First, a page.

Get the Network, disk drivers, Intel Chipset and their "System Update ver 5.x" utility.

        Install Win 8 with the NIC, disk and Intel chipset.

        Install "System Update ver 5.x" utility and run it to pull down all the other available drivers and install them.
        PeterBoyles
    • More trouble than Linux ;-)

      Install blows away your apps? 32-bit vs 64-bit issues? Use a wired network connection? "Dig hard for drivers"? Honestly--this article sounds like a guide to install a Linux OS from 10 years ago!

      I do understand this was an "experiment" and NOT a "reccomendation"--nobody would actualy think upgrading any PC of that vintage--that was shipped with and certified for XP--to Windows 8.x (would they?)! Obviously a more logical alternative would be Windows 7 Starter or Home Basic--but then where can you buy this or acquire the install media if you don't already have it or something like an MSDN subcription?

      Given the use case of the machine invovled--it is an ancilliary machine that sits in the "west wing" and is used for basic tasks only--you'd probably have more success installing a Linux OS. Driver support for older hardware in Linux is superior in most respects (versus newer hardware for which Windows gets the drivers first). You can run a proper browser, you can use LibreOffice, and you can RDP into another box or use WINE should you need to do something unusual. It is obviously not a gaming box so that isn't an issue.

      Seriously, if you want to stretch out the life of an XP machine a couple more years, the most logical upgrde from XP is to a lightweight Linux OS running a familiar-looking desktop like Cinnamon or XFCE. I don't say this becauss I am some kind of fanboi or to slag on Windows. It is simply that MSFT has moved on with Windows and there are alternatives that are sincerely easier to install and use on more "experienced" hardware--and you can remain "metro free" if you do not like that sort of thing.

      If you do fancy Win8 really it isn't worth your time to upgrade anything that pre-dates Win 7. You are really best to look at total system replacement, and there are very affordable Win8 PCs out there that will give you a lot less trouble.

      You still have choice..and if you have that kind of attachment to old hardware you have to look at all options.
      Mark Hayden
      • I agree, Mint is probably the best choice.

        I use a Knoppix 7.2.0 encrypted flash drive on my keychain. You create it by booting to the Knoppix CD and using the menu option to create Knoppix flash drive.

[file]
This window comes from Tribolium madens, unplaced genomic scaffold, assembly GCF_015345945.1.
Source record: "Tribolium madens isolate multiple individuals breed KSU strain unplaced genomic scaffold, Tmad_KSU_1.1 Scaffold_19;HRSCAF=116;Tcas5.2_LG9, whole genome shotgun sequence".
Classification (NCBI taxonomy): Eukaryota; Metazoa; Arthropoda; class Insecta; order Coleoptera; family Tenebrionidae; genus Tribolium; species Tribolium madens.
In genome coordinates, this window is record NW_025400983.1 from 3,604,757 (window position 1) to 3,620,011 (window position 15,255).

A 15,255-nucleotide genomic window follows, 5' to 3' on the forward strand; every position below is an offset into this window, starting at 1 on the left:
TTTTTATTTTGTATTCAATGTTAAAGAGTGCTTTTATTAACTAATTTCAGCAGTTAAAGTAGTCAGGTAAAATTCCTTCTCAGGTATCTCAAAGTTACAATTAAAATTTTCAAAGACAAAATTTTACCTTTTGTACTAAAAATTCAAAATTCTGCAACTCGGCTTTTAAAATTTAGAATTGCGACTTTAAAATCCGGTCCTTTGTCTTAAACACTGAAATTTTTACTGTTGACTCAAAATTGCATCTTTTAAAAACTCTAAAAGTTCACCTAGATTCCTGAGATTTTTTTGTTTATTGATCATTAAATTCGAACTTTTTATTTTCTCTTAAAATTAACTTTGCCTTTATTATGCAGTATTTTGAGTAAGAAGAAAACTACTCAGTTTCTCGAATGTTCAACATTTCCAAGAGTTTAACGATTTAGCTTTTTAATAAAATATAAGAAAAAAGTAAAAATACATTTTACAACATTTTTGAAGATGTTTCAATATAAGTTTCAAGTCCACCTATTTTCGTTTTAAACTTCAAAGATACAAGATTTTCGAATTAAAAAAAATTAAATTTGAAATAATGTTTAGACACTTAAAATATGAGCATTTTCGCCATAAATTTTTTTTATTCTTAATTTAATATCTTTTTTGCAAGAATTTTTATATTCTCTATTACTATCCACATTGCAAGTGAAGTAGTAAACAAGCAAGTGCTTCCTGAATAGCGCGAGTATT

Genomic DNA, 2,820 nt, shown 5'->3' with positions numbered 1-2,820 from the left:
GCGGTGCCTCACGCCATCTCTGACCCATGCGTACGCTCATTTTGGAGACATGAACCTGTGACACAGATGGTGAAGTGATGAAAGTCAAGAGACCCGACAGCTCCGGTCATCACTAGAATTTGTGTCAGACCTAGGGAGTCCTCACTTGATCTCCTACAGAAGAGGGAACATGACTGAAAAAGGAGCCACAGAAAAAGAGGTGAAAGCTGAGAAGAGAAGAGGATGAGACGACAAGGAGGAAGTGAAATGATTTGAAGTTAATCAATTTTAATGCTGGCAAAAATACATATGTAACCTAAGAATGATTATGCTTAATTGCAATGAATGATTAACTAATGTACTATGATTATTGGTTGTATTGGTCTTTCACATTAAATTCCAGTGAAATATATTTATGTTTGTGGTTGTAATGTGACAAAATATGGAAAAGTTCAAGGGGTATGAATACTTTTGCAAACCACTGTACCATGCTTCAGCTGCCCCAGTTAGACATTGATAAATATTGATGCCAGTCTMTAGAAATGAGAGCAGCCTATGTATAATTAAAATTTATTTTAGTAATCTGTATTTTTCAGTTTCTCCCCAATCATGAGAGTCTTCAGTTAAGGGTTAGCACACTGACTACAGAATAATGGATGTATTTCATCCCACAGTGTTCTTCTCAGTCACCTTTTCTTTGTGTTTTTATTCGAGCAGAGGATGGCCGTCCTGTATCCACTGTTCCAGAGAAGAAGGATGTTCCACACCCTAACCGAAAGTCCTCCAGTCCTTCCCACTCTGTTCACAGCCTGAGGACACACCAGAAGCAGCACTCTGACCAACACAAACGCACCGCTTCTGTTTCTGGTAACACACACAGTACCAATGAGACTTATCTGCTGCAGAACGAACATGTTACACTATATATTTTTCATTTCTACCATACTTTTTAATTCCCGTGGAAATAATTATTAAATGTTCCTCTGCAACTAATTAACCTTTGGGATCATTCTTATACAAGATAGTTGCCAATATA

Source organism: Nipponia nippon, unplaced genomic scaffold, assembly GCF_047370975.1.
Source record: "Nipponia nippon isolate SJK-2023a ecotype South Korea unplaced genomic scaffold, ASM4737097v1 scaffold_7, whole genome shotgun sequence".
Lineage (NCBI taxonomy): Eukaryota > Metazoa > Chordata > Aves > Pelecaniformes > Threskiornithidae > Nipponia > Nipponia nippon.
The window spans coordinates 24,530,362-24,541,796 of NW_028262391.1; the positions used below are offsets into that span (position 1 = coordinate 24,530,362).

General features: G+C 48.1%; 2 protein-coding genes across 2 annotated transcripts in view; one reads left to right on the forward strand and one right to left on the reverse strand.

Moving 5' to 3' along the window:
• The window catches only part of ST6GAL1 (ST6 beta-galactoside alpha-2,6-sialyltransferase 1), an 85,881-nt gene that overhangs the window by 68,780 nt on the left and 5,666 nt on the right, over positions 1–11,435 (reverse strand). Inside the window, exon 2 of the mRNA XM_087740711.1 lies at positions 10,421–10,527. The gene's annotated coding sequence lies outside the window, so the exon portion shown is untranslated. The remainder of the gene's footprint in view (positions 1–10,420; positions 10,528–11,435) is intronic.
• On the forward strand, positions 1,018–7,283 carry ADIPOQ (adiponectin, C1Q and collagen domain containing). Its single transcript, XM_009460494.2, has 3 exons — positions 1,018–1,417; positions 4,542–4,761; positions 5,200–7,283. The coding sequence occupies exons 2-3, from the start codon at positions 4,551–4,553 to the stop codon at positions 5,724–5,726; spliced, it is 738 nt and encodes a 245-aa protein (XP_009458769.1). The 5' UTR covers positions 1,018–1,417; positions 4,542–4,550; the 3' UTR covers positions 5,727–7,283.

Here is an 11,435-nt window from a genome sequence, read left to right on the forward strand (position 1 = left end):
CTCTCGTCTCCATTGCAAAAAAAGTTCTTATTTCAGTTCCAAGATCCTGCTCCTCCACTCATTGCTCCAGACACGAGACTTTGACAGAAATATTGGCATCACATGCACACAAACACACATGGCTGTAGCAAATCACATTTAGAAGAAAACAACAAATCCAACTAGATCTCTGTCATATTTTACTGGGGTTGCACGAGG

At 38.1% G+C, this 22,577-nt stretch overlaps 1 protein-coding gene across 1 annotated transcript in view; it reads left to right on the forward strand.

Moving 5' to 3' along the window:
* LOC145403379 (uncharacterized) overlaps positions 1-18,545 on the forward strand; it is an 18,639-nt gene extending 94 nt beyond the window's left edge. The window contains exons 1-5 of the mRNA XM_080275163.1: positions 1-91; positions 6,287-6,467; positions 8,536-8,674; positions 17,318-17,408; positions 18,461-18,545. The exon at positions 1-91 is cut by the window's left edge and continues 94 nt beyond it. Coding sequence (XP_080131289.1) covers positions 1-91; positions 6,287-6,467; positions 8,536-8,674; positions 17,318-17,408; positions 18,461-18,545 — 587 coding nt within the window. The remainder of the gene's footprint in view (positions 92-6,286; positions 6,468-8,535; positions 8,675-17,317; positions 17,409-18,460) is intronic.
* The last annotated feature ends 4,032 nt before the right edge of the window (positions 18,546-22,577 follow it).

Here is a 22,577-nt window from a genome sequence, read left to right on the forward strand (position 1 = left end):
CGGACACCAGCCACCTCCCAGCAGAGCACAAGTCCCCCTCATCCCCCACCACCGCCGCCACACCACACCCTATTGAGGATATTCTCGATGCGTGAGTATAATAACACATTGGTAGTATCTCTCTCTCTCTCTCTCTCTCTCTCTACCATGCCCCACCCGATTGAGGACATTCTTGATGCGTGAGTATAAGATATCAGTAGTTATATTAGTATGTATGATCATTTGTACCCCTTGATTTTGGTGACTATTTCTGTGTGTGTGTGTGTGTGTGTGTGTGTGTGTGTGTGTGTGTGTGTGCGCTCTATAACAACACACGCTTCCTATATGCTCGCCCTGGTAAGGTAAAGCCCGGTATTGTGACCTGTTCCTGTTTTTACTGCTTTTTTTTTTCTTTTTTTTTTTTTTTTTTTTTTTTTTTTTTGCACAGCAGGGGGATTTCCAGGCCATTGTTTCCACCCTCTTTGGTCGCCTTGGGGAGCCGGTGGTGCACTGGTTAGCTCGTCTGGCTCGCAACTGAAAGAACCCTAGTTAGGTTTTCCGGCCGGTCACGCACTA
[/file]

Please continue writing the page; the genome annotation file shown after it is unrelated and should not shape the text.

It's a little different working this way, but easy.

        As a first step, just click the main menu > Knoppix >Install components after connecting to the internet to get flash and other goodies. I also recommend installing GDebi installer from the Synaptic Package Manager to make web installations easier.

        I also change the DNS to Google Public DNS for IPv4 and iPv6, which I found works much better than the default Verizon FIOS DNS. It also has phishing protection and advanced caching.

        It's really fast and uses the 3.9 kernel, so applications are cached into the SSD if you are using one making everything go faster.

        I constantly log into Google and use Chrome. Chrome bookmarks and settings are shared over the cloud when you do this, which is really, really nice.

        With the Knoppix Flash drive, you can use anyones computer without accessing their hard drive or passwords. .... Just Awesome. Any files or settings are saved to the flash drive.
        Joe.Smetona
  • win 8 on atom 330 oké here

    On my bedroom netbook, an Asus 1201N with Atom 330 and upgraded 4 gb ddr2 ram, Windows 8 64 bit has been running very well for since January for such slow hardware Still a bit slow booting (1min30sec to 2min incl.login) but after boot very acceptable, it runs even smoother than Win7/64 bit I used before that. Upgraded via USB.All not directly supported drivers were downloadable via manufactures of hardware parts instead of Asus. Only hardware error was the quickboot option which is turned off.
    juliatan
    • Win8 is almost always faster then Win7

      I say "almost", allowing for the possibility under some circumstance on a particular piece of hardware it might not be faster but I have not actually encountered that scenario.
      greywolf7
      • Sony Vaio

        I have a 2010 Sony laptop with Core i7 2nd generation and 8GB RAM, it is faster under Windows 8 than it was under Windows 7, especially booting.
        wright_is